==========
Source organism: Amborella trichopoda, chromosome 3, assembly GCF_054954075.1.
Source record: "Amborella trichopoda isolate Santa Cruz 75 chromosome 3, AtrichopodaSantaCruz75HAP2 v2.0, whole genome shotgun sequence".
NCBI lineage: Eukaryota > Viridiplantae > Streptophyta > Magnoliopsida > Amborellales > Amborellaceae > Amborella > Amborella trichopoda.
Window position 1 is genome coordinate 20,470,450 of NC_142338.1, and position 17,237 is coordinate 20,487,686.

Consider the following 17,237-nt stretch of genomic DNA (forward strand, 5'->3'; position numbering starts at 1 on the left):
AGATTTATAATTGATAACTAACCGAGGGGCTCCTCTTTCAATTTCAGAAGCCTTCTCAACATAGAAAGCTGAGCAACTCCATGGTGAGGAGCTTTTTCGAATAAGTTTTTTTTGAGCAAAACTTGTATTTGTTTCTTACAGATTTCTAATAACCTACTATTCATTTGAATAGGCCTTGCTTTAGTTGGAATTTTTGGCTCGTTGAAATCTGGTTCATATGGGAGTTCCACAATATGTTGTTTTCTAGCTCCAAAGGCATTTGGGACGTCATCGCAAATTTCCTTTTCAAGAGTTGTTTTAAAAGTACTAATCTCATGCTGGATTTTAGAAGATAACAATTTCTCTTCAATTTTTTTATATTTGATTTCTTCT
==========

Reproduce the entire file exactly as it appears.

Source organism: Amborella trichopoda, chromosome 3, assembly GCF_054954075.1.
Source record: "Amborella trichopoda isolate Santa Cruz 75 chromosome 3, AtrichopodaSantaCruz75HAP2 v2.0, whole genome shotgun sequence".
NCBI lineage: Eukaryota > Viridiplantae > Streptophyta > Magnoliopsida > Amborellales > Amborellaceae > Amborella > Amborella trichopoda.
Window position 1 is genome coordinate 20,470,450 of NC_142338.1, and position 17,237 is coordinate 20,487,686.

Consider the following 17,237-nt stretch of genomic DNA (forward strand, 5'->3'; position numbering starts at 1 on the left):
AGATTTATAATTGATAACTAACCGAGGGGCTCCTCTTTCAATTTCAGAAGCCTTCTCAACATAGAAAGCTGAGCAACTCCATGGTGAGGAGCTTTTTCGAATAAGTTTTTTTTGAGCAAAACTTGTATTTGTTTCTTACAGATTTCTAATAACCTACTATTCATTTGAATAGGCCTTGCTTTAGTTGGAATTTTTGGCTCGTTGAAATCTGGTTCATATGGGAGTTCCACAATATGTTGTTTTCTAGCTCCAAAGGCATTTGGGACGTCATCGCAAATTTCCTTTTCAAGAGTTGTTTTAAAAGTACTAATCTCATGCTGGATTTTAGAAGATAACAATTTCTCTTCAATTTTTTTATATTTGATTTCTTCT